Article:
Boost Mobile's first plans on AT&T's network include a $100 yearly option

Its Carrier Crusher plans target customers who use less than 10GB of data a month.

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Boost Mobile has revealed its first Carrier Crusher plans, which also happen to be its first under AT&T's network. The main Carrier Crusher product is a $100 annual plan designed for customers who use less than 10GB of data a month. It costs $100 a year and will give customers access to unlimited talk and text, as well as 1GB of high speed data. The Dish-owned prepaid mobile carrier cited a couple of studies in its announcement, including one that found that 45 percent of Americans are paying for unlimited data, even though one in three use less than 5GB.

Stephen Stokols, CEO of Boost Mobile, said:

"The US market is set up for the carriers to provide a high price point to all Americans today. It's great for the 15 percent of users who consume over 10 GB of data per month, but for the rest of us, we are subsidizing the bill for those users. You wouldn't pay $70 for an all you can eat buffet if you only wanted a salad, so why are we forced to choose all you can eat in wireless?"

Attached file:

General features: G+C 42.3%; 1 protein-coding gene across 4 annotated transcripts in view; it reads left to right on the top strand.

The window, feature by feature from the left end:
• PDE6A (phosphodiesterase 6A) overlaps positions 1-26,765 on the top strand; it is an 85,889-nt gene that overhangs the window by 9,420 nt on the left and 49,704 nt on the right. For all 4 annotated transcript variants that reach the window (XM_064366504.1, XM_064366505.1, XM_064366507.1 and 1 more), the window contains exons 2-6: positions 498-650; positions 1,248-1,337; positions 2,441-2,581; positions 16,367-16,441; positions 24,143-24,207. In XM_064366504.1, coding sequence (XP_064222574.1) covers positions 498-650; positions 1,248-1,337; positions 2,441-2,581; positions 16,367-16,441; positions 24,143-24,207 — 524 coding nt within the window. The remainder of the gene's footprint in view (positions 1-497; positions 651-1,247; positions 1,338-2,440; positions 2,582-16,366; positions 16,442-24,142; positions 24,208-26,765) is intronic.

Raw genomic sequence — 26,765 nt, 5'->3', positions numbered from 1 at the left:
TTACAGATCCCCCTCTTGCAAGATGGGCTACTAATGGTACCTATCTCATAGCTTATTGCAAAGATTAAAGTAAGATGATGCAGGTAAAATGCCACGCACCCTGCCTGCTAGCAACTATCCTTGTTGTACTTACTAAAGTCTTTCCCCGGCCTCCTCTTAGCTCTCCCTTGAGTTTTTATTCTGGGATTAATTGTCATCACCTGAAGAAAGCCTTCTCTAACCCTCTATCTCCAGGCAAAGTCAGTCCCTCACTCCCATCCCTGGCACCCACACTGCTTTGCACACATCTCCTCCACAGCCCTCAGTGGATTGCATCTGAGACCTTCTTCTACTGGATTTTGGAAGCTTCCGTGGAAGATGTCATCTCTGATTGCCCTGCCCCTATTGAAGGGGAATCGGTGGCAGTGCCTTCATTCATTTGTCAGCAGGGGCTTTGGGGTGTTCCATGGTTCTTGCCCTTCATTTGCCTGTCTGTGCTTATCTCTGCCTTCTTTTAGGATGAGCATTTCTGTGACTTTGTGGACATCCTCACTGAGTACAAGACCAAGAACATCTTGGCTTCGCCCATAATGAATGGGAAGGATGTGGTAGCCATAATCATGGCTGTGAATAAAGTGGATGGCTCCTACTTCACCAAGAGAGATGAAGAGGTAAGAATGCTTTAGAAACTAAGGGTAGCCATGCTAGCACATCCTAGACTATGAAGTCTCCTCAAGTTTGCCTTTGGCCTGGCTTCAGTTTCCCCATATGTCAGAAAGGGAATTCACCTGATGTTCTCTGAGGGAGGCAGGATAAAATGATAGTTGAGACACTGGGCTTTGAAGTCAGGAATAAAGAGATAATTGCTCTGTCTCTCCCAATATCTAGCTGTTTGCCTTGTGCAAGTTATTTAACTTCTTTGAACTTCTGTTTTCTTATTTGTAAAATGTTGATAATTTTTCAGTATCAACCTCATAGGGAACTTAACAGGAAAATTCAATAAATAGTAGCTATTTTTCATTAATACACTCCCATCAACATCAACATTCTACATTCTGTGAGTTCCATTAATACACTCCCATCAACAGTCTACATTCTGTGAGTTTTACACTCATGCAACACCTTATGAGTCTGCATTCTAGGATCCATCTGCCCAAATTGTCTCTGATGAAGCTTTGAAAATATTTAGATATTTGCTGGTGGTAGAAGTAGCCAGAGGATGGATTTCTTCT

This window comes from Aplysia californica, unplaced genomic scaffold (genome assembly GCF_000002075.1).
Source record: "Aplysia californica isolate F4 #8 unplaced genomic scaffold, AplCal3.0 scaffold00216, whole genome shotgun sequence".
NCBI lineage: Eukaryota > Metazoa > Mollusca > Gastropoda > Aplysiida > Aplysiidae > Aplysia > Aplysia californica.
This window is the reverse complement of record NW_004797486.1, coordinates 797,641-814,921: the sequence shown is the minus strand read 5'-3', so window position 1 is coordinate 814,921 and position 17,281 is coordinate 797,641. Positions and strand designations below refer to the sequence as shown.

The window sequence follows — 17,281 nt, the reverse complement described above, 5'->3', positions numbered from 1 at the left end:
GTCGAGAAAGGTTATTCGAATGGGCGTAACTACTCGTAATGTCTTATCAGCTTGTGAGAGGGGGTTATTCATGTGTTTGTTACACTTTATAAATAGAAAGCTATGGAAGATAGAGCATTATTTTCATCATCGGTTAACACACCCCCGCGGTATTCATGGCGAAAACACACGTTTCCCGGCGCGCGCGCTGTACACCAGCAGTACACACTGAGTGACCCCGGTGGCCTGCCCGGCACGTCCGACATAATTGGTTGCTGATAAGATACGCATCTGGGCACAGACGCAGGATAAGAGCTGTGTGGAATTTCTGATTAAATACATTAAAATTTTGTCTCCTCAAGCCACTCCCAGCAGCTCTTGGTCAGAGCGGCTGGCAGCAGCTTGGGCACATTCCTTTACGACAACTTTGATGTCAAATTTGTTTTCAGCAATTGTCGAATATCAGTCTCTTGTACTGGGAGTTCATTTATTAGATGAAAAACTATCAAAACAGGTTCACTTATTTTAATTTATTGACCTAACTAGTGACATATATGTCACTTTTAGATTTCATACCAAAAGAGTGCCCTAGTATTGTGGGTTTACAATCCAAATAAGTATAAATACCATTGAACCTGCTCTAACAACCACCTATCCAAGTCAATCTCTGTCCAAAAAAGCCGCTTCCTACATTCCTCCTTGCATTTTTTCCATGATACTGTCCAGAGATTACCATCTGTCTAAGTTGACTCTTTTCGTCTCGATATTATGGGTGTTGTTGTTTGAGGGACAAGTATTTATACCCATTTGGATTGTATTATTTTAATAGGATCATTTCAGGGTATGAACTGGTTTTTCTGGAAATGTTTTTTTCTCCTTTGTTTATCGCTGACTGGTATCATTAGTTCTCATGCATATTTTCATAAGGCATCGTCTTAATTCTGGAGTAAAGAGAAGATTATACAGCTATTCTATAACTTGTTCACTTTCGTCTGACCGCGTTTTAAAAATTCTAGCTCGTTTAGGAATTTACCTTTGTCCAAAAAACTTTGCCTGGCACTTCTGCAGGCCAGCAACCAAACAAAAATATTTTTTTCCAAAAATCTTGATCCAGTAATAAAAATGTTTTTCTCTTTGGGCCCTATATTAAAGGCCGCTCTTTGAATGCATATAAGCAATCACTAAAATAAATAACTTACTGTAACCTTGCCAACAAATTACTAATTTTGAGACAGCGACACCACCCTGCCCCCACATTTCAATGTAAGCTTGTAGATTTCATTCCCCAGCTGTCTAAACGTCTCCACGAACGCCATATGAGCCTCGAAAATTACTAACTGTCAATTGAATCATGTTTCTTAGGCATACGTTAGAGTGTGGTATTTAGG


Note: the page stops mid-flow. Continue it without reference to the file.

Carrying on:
In addition to the $100 annual plan, Boost has also launched a Carrier Crusher product with unlimited talk and text plus 15GB of data. It costs $20 a month, but customers will be billed annually. For those who prefer paying monthly, it now offers a $25 and a $15 plan with unlimited talk and text, as well as 5GB and 2G of data, respectively.

Dish struck a deal with AT&T back in July, paying the carrier at least $5 billion over 10 years to provide voice, data and messaging services to its Boost Mobile, Ting and Republic Wireless customers. Boost used to be Sprint's prepaid brand until the company had to spin it off as part of its merger with T-Mobile. Prior to its deal with AT&T, Boost was entirely reliant on T-Mobile's network. However, the companies' relationship soured when T-Mobile announced that it was shutting down the Sprint legacy network Boost is using on January 1st, 2022. Dish argued that the deadline doesn't give it enough time to migrate its customers, and T-Mobile ultimately agreed to move it to March 31st next year.

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